My arms and legs were scraped up and bloody. If nothing else, I know I scraped and clawed at that mountain as much as a man in my position possibly could have. I stopped in a perfect position, with my back on the mountain and my feet toward the bottom. I sat up (which somebody with possibly serious injuries shouldn’t do) and panted for what seemed like ten minutes trying to catch my breath. Amazingly enough, nothing seemed broken. I had a bad gouge in my right wrist, but nothing seemed out of place otherwise.
My brother scrambled down as fast as he could once he realized that I was not only alive but conscious. When he had seen me start tumbling he said that he knew I was a goner and almost took off running for help. He bandaged my wrist up and we both sat in disbelief as a cursory examination turned up no other injuries. Both he and I knew the tricks that trauma can play on the mind, and were not convinced that my lack of serious pain meant a lack of serious injury.
My helmet had probably saved my life. The new innocuous dings and scratches on it now could have very easily been less innocuous fractures in my skull. My jeans were torn to shreds, and I had bruises and scrapes up and down my body. But I was alive, and I was going to walk out of there under my own power. This was vital, because every mountaineer knows how problematic a mountain rescue can be. A compound fracture, perfectly treatable in a car accident, can be a fatal injury when left untreated for the interminable hours before help can arrive. Even a minor ankle injury could mean death if it meant that walking was no longer possible.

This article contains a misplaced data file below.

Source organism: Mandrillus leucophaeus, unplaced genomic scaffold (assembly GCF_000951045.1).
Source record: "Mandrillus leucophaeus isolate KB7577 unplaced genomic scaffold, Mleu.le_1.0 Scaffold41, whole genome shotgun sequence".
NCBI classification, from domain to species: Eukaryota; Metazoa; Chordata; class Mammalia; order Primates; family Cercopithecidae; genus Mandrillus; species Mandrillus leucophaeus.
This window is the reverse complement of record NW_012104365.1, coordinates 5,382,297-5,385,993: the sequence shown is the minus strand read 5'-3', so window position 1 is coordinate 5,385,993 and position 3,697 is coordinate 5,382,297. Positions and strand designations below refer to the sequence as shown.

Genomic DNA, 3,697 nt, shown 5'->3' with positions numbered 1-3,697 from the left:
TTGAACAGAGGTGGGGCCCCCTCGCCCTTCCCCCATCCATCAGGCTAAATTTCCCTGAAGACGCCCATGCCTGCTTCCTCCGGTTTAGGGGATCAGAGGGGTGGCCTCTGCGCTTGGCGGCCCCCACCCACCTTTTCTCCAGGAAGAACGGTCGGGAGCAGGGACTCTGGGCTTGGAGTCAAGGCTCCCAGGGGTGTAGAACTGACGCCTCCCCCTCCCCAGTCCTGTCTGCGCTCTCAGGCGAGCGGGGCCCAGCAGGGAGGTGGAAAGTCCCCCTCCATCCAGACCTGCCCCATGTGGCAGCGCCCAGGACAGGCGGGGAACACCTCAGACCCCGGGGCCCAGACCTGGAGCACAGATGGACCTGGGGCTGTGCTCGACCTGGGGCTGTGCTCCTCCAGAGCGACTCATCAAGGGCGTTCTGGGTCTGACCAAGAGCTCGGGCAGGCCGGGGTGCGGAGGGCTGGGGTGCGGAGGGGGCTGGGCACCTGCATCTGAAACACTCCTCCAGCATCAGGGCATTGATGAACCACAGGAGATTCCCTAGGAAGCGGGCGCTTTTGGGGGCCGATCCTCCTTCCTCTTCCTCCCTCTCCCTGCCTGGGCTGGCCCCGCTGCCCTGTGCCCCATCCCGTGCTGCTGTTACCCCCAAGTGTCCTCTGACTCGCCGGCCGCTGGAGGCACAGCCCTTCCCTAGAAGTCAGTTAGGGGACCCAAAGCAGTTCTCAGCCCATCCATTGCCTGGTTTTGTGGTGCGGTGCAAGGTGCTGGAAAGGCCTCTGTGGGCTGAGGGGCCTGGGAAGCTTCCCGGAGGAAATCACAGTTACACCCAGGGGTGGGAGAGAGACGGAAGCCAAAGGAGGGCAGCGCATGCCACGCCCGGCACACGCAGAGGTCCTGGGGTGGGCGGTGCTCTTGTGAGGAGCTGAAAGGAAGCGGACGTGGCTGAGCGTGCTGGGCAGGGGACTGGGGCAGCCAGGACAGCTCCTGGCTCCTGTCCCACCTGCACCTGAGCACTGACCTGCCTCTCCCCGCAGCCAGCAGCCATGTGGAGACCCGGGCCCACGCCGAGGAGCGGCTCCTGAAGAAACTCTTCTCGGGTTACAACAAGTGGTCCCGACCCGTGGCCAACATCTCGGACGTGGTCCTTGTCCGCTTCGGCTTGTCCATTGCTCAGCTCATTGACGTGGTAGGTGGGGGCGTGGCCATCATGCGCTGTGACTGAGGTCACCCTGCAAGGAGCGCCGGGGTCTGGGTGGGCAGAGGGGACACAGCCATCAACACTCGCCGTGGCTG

But the 12-13 miles back to the trailhead were not easy coming in, and were not going to be any easier going out. Our base camp was in a boulder field identical to every other boulder field on the plateau. We had dutifully recorded its location with my GPS receiver but to our dismay, the GPS had been in my pants pocket for my slide down several feet of mountainside and no longer responded.
In addition to providing the worst sort of terror, my fall also killed a lot of time. With darkness rapidly approaching, we had no hope of turning up our tent and warm sleeping bags. We bivouacked under some uncomfortable boulders for the night, covered by a rain poncho and a space blanket. Roger and I alternated between shivering uncontrollably and having our extremities go numb as a result of awkwardly trying to “lie down” on a pile of rocks.
At daybreak, we gathered our bearings and spotted our tent. And we slowly made our way back down to the trailhead. Once in my truck, we made a single pit stop at a gas station for Dr. Pepper and ice cream sandwiches before heading to the emergency room. There I spent several hours having chunks of rock gingerly extricated from the gouge in my wrist.
In the aftermath of that weekend, one man died on the trail, one missing hiker was found dead at the bottom of a crevasse, and one jackass too cheap to buy an ice axe was extremely lucky to not have joined them.